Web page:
From repairing areas of tooth decay to replacing missing teeth, restorative dentistry ensures you maintain a healthy, beautiful smile.
Fillings are used to restore tooth damage caused by tooth decay. After removing the decay and cleaning the area the dentist adds filling material. Fillings are made from traditional amalgam (silver colored) gold, silver, or a composite (tooth colored). Composite fillings, in addition to being more esthetically pleasing, bond directly to the tooth surface unlike traditional fillings.
- Tooth coloured fillings (composite, GI)
- Esthetically-pleasing (tooth coloured)
- Conservative tooth preparation (less ‘cutting’ of tooth structure required)
- Silver fillings (Dental amalgam)
- ‘Stronger’ than tooth coloured fillings
- Can last for decades!
- It is important to note that mercury in amalgam fillings is miniscule compared to the amount in a can of tuna.
Dental bonding is composed of a ceramic resin that is brushed onto the tooth and hardened with intense light. Prior to bonding application the tooth surface must be prepared to accept the bonding. This is accomplished by roughening the tooth surface and applying a gel to micro-etch the surface. A primer agent is then applied so the bond will adhere properly. Dental bonding is used for:
- Repairing tooth decay damage.Improve tooth alignment
- Fill gaps between teeth
- Cosmetic reasons (improve tooth appearance)
Crowns (‘caps’, all metal, porcelain, zirconia) are used to restore severely damaged teeth due to fracture or decay. After the tooth surface is cleaned and prepared the crown is placed to cover the remainder of the tooth. The crown strengthens the tooth structure and helps prevent future decay. Crowns also improve the tooth’s look, shape, and alignment.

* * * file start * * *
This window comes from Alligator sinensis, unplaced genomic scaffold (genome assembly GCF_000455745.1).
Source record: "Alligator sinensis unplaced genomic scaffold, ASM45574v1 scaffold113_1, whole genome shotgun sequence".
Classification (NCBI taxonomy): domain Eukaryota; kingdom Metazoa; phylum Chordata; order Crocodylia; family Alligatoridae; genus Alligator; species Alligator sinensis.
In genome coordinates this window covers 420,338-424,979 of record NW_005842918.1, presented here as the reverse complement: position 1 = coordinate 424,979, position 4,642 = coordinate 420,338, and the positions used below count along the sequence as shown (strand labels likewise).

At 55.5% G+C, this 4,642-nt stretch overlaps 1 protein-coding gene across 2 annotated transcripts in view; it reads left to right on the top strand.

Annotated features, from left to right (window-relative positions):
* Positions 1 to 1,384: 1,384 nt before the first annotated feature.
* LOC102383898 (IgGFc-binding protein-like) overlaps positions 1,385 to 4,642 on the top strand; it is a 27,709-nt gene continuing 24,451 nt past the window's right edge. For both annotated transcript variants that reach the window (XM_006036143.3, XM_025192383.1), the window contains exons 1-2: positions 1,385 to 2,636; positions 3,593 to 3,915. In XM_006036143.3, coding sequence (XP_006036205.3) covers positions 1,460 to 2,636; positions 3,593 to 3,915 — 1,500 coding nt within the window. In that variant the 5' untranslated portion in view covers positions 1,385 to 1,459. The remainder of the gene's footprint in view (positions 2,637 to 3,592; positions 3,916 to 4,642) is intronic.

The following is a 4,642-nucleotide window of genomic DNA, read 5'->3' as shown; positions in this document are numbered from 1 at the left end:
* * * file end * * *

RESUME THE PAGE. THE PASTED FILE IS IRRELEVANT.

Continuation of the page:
A root canal becomes needed when tooth decay is so badly neglected it reaches the tooth pulp. Once the pulp is infected it cannot heal on its own. Sometimes tooth trauma such as a fracture can lead to the need for a root canal as well. In addition to being painful, untreated infections can reach the root tip and compromise the entire immune system.
Symptoms of pulp infections may be:
- Sensitivity to hot/cold
- Sensitivity to sweets
- Pain, especially when biting
- Bad taste in the mouth
A root canal procedure includes cleaning out the infected pulp, disinfecting the canals and filling the void with a rubber like substance to prevent further infection. Sometimes a crown is recommended to restore the tooth shape, look, and to strengthen the tooth structure.
Complete & Partial Dentures
Dentures are a “replacement” option for missing teeth. Dentures come in 2 varieties: partial dentures and full dentures. The difference between the two lies in how many natural teeth remain.
A complete denture is a removable prosthesis of white plastic teeth in a pink gum-colored plastic base that rests on the remaining gum ridge once all of the teeth in the arch have been removed.
It is important to note that life with an upper denture, a lower denture, and especially both, is a major lifestyle change when compared to natural teeth. Dentures impact the type of food you are able to eat, your self-confidence in social situations, and even your self-esteem.
Reasons For A Full Denture
- All teeth missing in the same arch
- Restore chewing ability
- Restore a natural looking smile
- Economical alternative to other procedures
An upper full denture will almost always feel better than a lower full denture. In order to dramatically improve the fit of a lower full denture, we frequently suggest using dental implants as a retentive mechanism. Two dental implants placed in the lower jaw can help anchor the denture and significantly improve comfort. Sometimes, the implants can even be placed in the jaw after a denture has been in use for several years.
A tooth extraction is the procedure done to remove a tooth from its socket in the jawbone that is damaged beyond repair.
Extractions are generally classified as either non-surgical (also known as “simple”) or surgical (involving cutting procedures). A simple procedure can quickly become a surgical procedure if the tooth fractures or refuses to loosen under pressure. We perform these procedures only after making the extraction site(s) profoundly numb.